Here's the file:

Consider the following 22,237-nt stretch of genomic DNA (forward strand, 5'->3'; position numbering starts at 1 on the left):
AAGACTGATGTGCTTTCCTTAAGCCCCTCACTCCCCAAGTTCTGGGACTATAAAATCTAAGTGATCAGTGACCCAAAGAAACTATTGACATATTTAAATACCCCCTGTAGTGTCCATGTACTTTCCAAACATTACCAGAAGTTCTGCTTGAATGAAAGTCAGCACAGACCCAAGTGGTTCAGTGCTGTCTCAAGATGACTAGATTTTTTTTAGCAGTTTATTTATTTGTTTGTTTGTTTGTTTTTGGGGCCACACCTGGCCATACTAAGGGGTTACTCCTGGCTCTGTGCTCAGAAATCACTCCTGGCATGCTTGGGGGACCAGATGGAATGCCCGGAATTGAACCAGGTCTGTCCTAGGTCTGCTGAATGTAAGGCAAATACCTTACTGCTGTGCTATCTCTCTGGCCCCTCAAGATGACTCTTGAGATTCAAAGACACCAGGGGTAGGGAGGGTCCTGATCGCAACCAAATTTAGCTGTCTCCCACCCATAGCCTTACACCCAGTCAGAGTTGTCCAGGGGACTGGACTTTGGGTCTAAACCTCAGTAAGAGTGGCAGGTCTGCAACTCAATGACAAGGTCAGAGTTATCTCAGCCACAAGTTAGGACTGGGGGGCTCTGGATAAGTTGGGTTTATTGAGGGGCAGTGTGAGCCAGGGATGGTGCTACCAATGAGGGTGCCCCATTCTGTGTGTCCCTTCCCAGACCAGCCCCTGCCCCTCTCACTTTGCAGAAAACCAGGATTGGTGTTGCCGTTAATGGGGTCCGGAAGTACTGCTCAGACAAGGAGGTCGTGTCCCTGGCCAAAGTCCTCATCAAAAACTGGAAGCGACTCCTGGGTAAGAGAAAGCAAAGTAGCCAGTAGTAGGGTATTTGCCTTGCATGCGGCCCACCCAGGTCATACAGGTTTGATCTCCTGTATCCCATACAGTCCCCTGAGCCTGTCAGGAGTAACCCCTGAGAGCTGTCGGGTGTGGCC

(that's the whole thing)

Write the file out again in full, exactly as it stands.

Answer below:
Consider the following 22,237-nt stretch of genomic DNA (forward strand, 5'->3'; position numbering starts at 1 on the left):
AAGACTGATGTGCTTTCCTTAAGCCCCTCACTCCCCAAGTTCTGGGACTATAAAATCTAAGTGATCAGTGACCCAAAGAAACTATTGACATATTTAAATACCCCCTGTAGTGTCCATGTACTTTCCAAACATTACCAGAAGTTCTGCTTGAATGAAAGTCAGCACAGACCCAAGTGGTTCAGTGCTGTCTCAAGATGACTAGATTTTTTTTAGCAGTTTATTTATTTGTTTGTTTGTTTGTTTTTGGGGCCACACCTGGCCATACTAAGGGGTTACTCCTGGCTCTGTGCTCAGAAATCACTCCTGGCATGCTTGGGGGACCAGATGGAATGCCCGGAATTGAACCAGGTCTGTCCTAGGTCTGCTGAATGTAAGGCAAATACCTTACTGCTGTGCTATCTCTCTGGCCCCTCAAGATGACTCTTGAGATTCAAAGACACCAGGGGTAGGGAGGGTCCTGATCGCAACCAAATTTAGCTGTCTCCCACCCATAGCCTTACACCCAGTCAGAGTTGTCCAGGGGACTGGACTTTGGGTCTAAACCTCAGTAAGAGTGGCAGGTCTGCAACTCAATGACAAGGTCAGAGTTATCTCAGCCACAAGTTAGGACTGGGGGGCTCTGGATAAGTTGGGTTTATTGAGGGGCAGTGTGAGCCAGGGATGGTGCTACCAATGAGGGTGCCCCATTCTGTGTGTCCCTTCCCAGACCAGCCCCTGCCCCTCTCACTTTGCAGAAAACCAGGATTGGTGTTGCCGTTAATGGGGTCCGGAAGTACTGCTCAGACAAGGAGGTCGTGTCCCTGGCCAAAGTCCTCATCAAAAACTGGAAGCGACTCCTGGGTAAGAGAAAGCAAAGTAGCCAGTAGTAGGGTATTTGCCTTGCATGCGGCCCACCCAGGTCATACAGGTTTGATCTCCTGTATCCCATACAGTCCCCTGAGCCTGTCAGGAGTAACCCCTGAGAGCTGTCGGGTGTGGCC